"What does it need?" ponders abstract expressionist painter Mark Rothko (Scott Wentworth) as he stares deeply into the unseen canvas that hangs over the audience in his cavernous Bowery studio. He peers through us as he contemplates the work in progress. Surrounding him are his latest children, his series of color-wash murals soon to decorate the most famous and expensive restaurant in the United States, The Four Seasons in the about-to-be completed Seagram Building, designed by international superstar architects Mies van der Rohe and Philip Johnson. His commission is a whopping $35,000, a landmark in art patronage.
His young-turk assistant Ken (Jay Sullivan) simply says, "More red." We laugh at Ken's unabashed innocence, but Rothko viciously turns on him and spits out, "I wasn't talking to you!" Ken has been hired to mix paint, stretch canvas, go out for Chinese, hammer together frames and be quiet. Rothko pontificates, Ken must listen. "I am not your teacher," Rothko has warned him, nor his rabbi, father or mentor. But that's what he becomes during John Logan's multiple Tony-winning play, now running at the Alley Theatre.
During the intermission-less work, Ken, who represents the new generation staring down the old guard, finds the courage to challenge the cantankerous old lion. They bicker, posture, and debate Art and History, consumerism, theory, Apollo vs. Dionysus, contemporary painters who have no value, and other weighty matters. Rothko continuously thrusts with, "What do you see?" while Ken parries with unvarnished opinion on a gut level. The egoist in Rothko won't be bested, so their dramatic confrontations take on what little drama there is in the play. In a cumbersome plot device, Ken reveals a deep, dark family secret that Logan drops as soon as it's said, and the play veers back into Art Theory 101.
The stunning visual production by Takeshi Kata contains the play's dramatic action, although director Jackson Gay is a master at camouflage. The facsimile paintings -- those famous Rothko rectangles set onto and into a vibrant base color -- breathe onstage with more vigor than all the heavy breathing of the two characters' discourse. They "pulse" with life, as Rothko intends, but the main stage remains colorless. It's the physicality of what it means to be a painter that comes strikingly through.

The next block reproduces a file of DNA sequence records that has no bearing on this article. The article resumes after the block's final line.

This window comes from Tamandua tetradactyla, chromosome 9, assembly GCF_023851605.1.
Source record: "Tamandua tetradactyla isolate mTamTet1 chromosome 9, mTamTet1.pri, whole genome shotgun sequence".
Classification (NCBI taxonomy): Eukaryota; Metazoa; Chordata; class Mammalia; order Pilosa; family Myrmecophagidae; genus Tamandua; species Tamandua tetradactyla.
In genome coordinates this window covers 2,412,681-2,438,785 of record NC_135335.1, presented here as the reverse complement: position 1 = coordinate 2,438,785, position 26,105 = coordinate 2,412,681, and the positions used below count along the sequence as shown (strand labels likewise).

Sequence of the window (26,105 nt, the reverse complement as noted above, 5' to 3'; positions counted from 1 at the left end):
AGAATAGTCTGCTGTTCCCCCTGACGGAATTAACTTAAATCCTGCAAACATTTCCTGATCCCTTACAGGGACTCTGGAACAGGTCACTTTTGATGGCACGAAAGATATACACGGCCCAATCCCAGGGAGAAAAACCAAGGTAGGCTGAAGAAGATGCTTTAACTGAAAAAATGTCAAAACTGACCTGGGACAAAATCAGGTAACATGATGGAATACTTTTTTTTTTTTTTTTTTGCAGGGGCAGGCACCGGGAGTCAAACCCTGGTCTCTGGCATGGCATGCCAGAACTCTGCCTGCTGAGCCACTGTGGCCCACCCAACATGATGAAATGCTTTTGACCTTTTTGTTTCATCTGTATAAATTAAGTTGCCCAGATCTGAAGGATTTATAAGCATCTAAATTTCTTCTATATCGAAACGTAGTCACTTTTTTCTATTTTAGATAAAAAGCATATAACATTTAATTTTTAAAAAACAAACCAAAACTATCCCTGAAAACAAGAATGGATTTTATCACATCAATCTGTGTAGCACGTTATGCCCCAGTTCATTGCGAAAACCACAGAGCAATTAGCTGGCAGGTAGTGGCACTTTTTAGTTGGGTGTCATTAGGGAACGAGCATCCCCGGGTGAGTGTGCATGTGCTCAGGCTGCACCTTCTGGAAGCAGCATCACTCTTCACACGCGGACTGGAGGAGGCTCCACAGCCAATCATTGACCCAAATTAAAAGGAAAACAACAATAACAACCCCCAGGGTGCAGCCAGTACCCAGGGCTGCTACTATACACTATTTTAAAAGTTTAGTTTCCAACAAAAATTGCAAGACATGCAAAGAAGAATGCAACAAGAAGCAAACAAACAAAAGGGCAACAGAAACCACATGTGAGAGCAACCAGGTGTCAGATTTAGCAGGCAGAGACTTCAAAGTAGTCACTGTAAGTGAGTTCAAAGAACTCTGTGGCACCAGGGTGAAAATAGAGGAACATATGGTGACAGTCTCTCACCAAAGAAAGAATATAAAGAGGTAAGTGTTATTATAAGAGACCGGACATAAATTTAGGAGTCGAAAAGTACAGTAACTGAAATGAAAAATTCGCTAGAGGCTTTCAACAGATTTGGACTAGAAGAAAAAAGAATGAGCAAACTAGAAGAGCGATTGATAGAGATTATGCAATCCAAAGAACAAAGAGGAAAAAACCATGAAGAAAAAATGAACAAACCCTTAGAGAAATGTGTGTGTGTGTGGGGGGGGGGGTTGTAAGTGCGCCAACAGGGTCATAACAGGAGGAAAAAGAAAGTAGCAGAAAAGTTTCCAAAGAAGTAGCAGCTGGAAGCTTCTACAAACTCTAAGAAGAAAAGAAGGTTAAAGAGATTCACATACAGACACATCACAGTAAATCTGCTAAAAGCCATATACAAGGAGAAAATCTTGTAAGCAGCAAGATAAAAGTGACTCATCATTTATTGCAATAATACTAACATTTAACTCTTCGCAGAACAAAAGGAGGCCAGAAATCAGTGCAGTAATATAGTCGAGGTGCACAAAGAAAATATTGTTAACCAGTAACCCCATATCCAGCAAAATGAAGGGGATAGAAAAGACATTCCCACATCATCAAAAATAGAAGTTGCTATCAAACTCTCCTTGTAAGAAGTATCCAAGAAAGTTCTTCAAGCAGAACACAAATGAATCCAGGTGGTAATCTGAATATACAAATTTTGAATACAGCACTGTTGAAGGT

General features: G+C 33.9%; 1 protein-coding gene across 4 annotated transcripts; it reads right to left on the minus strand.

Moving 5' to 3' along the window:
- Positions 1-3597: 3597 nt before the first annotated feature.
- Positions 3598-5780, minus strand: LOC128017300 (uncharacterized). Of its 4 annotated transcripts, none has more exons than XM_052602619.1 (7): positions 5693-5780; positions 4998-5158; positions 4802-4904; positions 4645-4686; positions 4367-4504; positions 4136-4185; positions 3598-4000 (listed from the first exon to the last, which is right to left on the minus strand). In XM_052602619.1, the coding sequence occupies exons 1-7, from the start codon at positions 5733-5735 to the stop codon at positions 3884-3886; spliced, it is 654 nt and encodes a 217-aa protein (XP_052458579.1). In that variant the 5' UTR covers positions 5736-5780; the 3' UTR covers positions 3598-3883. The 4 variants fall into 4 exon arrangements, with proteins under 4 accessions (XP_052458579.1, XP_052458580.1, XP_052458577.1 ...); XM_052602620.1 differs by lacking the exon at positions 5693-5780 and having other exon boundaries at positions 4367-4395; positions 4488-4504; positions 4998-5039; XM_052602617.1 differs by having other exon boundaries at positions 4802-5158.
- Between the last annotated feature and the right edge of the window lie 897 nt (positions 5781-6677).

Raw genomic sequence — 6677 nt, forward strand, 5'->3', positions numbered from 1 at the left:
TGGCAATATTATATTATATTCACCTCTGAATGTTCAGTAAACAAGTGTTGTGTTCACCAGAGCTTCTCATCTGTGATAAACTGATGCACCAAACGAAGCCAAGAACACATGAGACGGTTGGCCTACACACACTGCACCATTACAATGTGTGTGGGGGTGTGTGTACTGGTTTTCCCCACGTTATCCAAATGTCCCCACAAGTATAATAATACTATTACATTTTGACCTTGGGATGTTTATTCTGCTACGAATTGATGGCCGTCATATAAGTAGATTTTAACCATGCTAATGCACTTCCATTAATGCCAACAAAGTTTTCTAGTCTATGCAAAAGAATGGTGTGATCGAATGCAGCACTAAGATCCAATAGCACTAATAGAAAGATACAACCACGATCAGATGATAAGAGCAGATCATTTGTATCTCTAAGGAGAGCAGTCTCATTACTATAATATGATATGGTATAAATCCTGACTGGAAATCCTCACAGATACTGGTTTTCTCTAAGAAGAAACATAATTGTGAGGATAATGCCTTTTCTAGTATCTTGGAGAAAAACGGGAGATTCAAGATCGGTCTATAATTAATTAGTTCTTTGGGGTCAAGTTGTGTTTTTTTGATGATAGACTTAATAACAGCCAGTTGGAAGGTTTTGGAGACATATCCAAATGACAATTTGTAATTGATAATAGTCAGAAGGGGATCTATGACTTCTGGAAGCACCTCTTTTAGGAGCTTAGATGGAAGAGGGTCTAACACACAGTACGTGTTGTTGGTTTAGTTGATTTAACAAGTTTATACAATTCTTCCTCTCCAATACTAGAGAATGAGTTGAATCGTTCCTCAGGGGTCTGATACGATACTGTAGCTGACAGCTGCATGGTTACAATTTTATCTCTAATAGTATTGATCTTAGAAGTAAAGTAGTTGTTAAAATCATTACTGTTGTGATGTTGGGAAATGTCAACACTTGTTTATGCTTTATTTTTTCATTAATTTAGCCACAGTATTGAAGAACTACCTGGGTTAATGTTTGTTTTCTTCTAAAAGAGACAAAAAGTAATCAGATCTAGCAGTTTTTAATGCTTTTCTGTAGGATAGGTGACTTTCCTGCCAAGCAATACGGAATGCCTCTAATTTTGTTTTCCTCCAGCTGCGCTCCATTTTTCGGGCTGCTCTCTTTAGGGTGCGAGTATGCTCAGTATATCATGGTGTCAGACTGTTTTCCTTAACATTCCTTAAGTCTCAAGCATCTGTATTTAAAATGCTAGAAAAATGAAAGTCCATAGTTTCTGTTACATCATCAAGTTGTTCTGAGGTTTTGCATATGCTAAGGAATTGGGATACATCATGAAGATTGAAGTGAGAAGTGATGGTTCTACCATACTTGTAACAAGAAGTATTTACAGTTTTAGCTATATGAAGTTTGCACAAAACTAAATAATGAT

We watch Ken staple a corner of a canvas as he stretches it, while Rothko runs his hand caressingly over the smooth, finished fabric as if along the skin of a lover, and we shiver with a response deeper than all their high-flown talk. Rothko makes a batch of paint, gingerly tossing in a pinch of powdered tint, and we stare fascinated as he spoons the heated mixture like a master chef checking the roux. Even when the two raise and lower the massive frames on a pulley system, we watch transfixed. There's a lot of manual labor involved in painting, not just profound ideas. In a thrilling sequence, Rothko and Ken prep a canvas to a soaring piece of classical music. They splash on the red undercoat, working as if in a fever or dream state, and end up spent and splattered with red. Rothko gets a deserved laugh when, in afterglow, he lights up a cigarette.
Wentworth, with his shaved head and plush stage presence, sleeves rolled up, prowls through the play growling, purring, hectoring. He's a sacred monster, to be sure, reveling in his seriousness and checking over his shoulder those younger talents nipping at his heels, and we see his hurt and depression growing. He penetrates into this artist's heart of darkness. Jay Sullivan, so memorable at the Alley last season as a steampunk Peter Pan, utterly convinces as the nettle that pricks Rothko's pretensions. Starting off stunned at Rothko's bullish behavior, he finds, through Rothko's trial by fire, that he can stand and deliver. His little aria about his past is phrased with just the right tinge of lingering terror and unfathomable grief. He's damaged goods, too. Wentworth and Sullivan make a perfect team, colliding and playing off each other with delicate precision.
Full of more gas than the Macy's Thanksgiving Day parade, Red nevertheless comes down to earth in the very act of painting. I wish there were more of it. The pseudo-canvases throb with life, much more than the pseudo-life we see onstage. They vibrate, the play stalls.
The passionate, red-hued life and work of Mark Rothko plays through March 25 at the Alley Theatre, 615 Texas. Purchase tickets online at alleytheatre.org or call 713-220-5700. $39-$67.
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